Saturday, July 13, 2013

Hat trick of trails cross unique ecosystem

Grouse Walk Trail

Ice Age shaped shrubland
in northern Wisconsin

The Big Bear Lake Nature Trails offer three great day hiking opportunities for visitors in the lake country of Burnett County, Wis.

All three trails are accessible from the same trailhead. The Grouse Walk Trail is the shortest at a half-mile.

Glacial drift
To reach the trails, from Danbury take Wis. Hwy. 77 north/east for a little more than 10 miles. Turn right/south onto Bear Lake Road; in about 1.5 miles, turn left/east into a sand parking lot. If you’ve reached the Lake 26 Road intersection, you’ve missed the lot.

From the trailhead at the parking lot, go straight (the middle route). Going left takes you to the Big Bear Springs Trail for a 0.75-mile loop, which is fairly similar to the Grouse Walk Trail.

You’re now heading clockwise on Grouse Walk Trail through a largely open grassland and shrubland with scattered pines, so you’ll definitely need hat and sunscreen for the hike.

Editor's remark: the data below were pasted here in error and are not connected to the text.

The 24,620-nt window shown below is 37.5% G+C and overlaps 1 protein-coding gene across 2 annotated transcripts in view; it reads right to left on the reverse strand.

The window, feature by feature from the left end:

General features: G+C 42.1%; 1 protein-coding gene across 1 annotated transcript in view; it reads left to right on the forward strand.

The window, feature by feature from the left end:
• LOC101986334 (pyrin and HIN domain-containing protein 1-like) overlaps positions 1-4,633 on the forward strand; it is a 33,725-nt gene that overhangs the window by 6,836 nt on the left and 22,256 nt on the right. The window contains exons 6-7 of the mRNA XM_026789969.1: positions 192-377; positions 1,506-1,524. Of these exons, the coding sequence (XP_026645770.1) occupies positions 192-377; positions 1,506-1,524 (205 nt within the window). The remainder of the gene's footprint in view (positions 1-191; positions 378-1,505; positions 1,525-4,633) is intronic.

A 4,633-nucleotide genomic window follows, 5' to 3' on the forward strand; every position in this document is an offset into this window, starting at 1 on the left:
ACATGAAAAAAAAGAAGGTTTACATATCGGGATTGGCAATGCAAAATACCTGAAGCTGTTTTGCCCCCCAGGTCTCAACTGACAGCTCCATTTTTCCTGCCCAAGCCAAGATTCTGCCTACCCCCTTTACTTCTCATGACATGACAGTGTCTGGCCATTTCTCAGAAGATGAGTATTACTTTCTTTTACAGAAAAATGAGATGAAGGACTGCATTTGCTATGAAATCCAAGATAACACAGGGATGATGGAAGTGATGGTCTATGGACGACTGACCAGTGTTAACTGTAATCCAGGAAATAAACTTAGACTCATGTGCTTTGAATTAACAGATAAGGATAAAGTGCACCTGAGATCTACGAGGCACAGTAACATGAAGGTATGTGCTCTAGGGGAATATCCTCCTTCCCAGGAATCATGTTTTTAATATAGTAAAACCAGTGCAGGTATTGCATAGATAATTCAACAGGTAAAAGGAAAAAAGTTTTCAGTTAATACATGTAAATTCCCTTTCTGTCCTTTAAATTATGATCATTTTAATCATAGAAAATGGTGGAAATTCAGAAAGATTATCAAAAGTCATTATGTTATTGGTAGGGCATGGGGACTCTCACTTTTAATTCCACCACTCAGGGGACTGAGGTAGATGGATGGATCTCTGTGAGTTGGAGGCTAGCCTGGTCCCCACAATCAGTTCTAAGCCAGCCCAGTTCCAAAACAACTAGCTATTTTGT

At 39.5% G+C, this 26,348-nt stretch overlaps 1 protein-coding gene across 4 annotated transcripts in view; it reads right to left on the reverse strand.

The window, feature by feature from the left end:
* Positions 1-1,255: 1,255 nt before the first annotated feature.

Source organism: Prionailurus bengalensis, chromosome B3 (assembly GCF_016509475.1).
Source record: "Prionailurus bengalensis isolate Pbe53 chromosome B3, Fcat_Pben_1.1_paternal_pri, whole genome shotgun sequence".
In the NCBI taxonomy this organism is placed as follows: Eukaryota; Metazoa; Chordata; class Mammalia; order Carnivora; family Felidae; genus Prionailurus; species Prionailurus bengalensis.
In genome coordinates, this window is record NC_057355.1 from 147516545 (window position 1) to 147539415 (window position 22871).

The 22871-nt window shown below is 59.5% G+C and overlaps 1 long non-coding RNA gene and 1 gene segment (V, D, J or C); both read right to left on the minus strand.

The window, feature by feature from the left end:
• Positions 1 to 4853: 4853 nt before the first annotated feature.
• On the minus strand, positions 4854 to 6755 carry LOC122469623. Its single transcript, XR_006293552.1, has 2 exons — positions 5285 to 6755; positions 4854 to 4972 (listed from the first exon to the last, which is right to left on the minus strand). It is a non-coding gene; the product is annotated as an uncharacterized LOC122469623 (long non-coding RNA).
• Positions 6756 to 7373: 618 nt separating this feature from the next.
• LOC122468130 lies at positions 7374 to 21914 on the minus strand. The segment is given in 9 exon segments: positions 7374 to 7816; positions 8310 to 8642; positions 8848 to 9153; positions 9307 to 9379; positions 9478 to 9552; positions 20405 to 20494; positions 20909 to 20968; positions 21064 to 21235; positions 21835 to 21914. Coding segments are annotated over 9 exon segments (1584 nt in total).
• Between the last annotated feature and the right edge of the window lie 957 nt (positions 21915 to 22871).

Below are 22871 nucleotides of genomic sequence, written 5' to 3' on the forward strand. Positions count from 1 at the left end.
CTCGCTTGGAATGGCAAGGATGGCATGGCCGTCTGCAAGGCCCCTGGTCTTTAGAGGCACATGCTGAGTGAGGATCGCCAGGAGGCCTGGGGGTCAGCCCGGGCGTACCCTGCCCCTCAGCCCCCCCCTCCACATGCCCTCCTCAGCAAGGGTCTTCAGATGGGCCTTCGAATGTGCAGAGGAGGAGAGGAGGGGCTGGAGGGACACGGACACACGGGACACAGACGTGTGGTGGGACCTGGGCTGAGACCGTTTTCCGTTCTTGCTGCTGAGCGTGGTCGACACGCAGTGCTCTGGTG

The nature trails are located in the rare Northwest Sands ecological landscape, which angles across this corner of Wisconsin from the St. Croix River to just short of the Lake Superior. Farm crops can’t readily grow here because all that separates the surface from underlying bedrock is glacial drift – sand, gravel and silt left during the last ice age.

Small pond
About midway through the Grouse Walk loop, an intersecting trail takes you east to the Big Bear Meadows Trail. The trail is more wooded and runs for 0.875 miles.

After curving southwest, the Grouse Walk loop skirts the shoreline of a small pond that often is just a shallow depression during dry years. The loamy nature of the soil typically means that moisture drains fast through it.

Despite that, a number of kettle lakes from melted chunks of an ice age glacier exist across the region. Among them is nearby Big Bear Lake; though these nature trails are named for it, that lake actually is a good half-mile to the northeast.

Circling to Grouse Walk loop’s south side, you’ll head through a small grove. Pine, aspen, birch and oak dominate the few stands of trees in the Northwest Sands. Upon existing the stand, you’ll have returned to the parking lot.

Read more about family friendly day hiking trails in my Headin' to the Cabin guidebooks.